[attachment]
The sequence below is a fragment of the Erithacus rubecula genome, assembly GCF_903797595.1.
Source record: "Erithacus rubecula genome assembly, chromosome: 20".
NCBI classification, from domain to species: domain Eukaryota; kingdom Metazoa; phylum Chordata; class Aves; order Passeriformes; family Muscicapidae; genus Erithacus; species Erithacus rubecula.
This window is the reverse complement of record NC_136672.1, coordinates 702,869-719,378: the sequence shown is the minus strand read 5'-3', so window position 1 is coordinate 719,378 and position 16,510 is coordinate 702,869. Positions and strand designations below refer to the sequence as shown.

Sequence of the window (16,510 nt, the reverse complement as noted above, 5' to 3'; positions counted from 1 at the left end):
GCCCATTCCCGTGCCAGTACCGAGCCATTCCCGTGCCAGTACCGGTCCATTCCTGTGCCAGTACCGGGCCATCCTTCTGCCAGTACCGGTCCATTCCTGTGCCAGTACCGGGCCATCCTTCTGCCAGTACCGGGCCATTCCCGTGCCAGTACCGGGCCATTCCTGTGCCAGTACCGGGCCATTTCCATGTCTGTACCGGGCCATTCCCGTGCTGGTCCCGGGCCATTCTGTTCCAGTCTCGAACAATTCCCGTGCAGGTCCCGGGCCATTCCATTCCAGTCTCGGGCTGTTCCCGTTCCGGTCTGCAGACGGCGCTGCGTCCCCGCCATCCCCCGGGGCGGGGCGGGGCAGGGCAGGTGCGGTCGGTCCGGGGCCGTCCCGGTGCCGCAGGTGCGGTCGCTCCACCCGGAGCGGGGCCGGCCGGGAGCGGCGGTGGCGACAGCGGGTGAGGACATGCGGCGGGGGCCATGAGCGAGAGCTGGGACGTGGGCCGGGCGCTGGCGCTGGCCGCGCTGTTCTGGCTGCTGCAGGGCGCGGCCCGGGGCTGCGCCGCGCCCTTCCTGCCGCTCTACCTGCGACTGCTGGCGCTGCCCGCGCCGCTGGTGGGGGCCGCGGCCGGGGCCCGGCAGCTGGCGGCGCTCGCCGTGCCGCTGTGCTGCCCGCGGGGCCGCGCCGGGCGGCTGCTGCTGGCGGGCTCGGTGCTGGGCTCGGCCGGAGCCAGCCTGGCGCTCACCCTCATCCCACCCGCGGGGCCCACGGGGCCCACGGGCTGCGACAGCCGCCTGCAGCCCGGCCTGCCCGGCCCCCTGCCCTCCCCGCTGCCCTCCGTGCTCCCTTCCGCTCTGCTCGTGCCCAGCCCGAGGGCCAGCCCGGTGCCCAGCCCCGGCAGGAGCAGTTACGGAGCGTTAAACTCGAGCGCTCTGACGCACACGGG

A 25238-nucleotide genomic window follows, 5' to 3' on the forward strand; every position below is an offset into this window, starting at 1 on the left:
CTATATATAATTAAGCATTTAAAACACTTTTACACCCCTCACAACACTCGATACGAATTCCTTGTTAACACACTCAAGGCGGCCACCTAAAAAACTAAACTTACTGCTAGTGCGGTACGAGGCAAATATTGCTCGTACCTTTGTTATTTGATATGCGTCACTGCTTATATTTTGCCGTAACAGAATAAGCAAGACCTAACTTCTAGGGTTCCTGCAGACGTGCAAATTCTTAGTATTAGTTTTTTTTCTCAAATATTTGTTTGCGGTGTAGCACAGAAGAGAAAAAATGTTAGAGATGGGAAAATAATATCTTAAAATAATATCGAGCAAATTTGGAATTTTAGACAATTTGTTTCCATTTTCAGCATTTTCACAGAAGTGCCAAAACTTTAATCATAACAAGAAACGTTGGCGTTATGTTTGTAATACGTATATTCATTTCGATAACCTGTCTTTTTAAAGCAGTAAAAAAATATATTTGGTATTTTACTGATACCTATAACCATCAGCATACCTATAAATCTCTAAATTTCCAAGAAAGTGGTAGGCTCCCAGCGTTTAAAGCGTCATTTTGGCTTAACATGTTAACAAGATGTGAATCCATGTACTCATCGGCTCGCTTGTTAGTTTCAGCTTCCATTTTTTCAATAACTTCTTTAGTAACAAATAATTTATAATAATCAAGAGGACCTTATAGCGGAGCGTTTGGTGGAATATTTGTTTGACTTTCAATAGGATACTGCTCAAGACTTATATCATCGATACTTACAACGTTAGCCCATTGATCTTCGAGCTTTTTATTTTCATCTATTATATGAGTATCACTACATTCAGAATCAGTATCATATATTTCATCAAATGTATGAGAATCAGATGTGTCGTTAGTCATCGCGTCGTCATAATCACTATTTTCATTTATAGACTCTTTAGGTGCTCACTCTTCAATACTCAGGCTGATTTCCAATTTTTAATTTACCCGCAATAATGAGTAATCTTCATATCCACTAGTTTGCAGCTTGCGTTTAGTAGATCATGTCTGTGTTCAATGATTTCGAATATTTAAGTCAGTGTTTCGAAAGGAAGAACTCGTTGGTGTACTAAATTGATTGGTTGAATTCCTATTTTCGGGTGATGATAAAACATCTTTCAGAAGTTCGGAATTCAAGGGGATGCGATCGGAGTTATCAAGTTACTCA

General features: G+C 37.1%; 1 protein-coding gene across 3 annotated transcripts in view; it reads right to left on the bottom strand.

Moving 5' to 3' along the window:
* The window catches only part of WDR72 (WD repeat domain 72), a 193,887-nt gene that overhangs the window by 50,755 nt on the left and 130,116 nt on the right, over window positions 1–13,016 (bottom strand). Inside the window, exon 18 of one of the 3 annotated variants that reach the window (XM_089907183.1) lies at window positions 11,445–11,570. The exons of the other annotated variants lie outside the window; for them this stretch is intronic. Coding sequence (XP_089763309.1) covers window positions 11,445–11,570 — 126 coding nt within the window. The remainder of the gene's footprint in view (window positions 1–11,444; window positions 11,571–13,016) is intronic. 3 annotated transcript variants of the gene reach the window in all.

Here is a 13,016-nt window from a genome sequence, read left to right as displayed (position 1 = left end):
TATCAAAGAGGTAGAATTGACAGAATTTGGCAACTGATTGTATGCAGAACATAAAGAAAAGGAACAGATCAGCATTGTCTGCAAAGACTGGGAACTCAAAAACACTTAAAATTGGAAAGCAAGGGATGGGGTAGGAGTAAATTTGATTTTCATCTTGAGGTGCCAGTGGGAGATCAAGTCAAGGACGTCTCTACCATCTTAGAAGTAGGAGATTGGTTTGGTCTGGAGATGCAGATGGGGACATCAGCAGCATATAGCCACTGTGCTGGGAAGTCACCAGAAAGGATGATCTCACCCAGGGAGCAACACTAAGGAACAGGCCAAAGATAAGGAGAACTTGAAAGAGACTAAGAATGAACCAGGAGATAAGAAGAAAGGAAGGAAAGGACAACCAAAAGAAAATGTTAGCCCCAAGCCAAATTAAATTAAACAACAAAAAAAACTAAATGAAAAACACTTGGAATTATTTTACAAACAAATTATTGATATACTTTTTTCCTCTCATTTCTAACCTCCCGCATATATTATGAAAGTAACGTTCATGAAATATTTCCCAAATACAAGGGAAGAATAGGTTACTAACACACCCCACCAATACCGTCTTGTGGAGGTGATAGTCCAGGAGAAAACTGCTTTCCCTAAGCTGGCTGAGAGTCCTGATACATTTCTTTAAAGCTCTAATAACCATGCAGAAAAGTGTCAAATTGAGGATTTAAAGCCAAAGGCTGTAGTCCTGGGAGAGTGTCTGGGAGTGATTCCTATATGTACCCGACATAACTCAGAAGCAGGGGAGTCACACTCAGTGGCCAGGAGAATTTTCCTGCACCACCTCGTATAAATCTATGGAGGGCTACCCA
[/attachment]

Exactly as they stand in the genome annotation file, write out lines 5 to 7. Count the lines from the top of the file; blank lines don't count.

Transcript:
Sequence of the window (16,510 nt, the reverse complement as noted above, 5' to 3'; positions counted from 1 at the left end):
GCCCATTCCCGTGCCAGTACCGAGCCATTCCCGTGCCAGTACCGGTCCATTCCTGTGCCAGTACCGGGCCATCCTTCTGCCAGTACCGGTCCATTCCTGTGCCAGTACCGGGCCATCCTTCTGCCAGTACCGGGCCATTCCCGTGCCAGTACCGGGCCATTCCTGTGCCAGTACCGGGCCATTTCCATGTCTGTACCGGGCCATTCCCGTGCTGGTCCCGGGCCATTCTGTTCCAGTCTCGAACAATTCCCGTGCAGGTCCCGGGCCATTCCATTCCAGTCTCGGGCTGTTCCCGTTCCGGTCTGCAGACGGCGCTGCGTCCCCGCCATCCCCCGGGGCGGGGCGGGGCAGGGCAGGTGCGGTCGGTCCGGGGCCGTCCCGGTGCCGCAGGTGCGGTCGCTCCACCCGGAGCGGGGCCGGCCGGGAGCGGCGGTGGCGACAGCGGGTGAGGACATGCGGCGGGGGCCATGAGCGAGAGCTGGGACGTGGGCCGGGCGCTGGCGCTGGCCGCGCTGTTCTGGCTGCTGCAGGGCGCGGCCCGGGGCTGCGCCGCGCCCTTCCTGCCGCTCTACCTGCGACTGCTGGCGCTGCCCGCGCCGCTGGTGGGGGCCGCGGCCGGGGCCCGGCAGCTGGCGGCGCTCGCCGTGCCGCTGTGCTGCCCGCGGGGCCGCGCCGGGCGGCTGCTGCTGGCGGGCTCGGTGCTGGGCTCGGCCGGAGCCAGCCTGGCGCTCACCCTCATCCCACCCGCGGGGCCCACGGGGCCCACGGGCTGCGACAGCCGCCTGCAGCCCGGCCTGCCCGGCCCCCTGCCCTCCCCGCTGCCCTCCGTGCTCCCTTCCGCTCTGCTCGTGCCCAGCCCGAGGGCCAGCCCGGTGCCCAGCCCCGGCAGGAGCAGTTACGGAGCGTTAAACTCGAGCGCTCTGACGCACACGGG

A 25238-nucleotide genomic window follows, 5' to 3' on the forward strand; every position below is an offset into this window, starting at 1 on the left: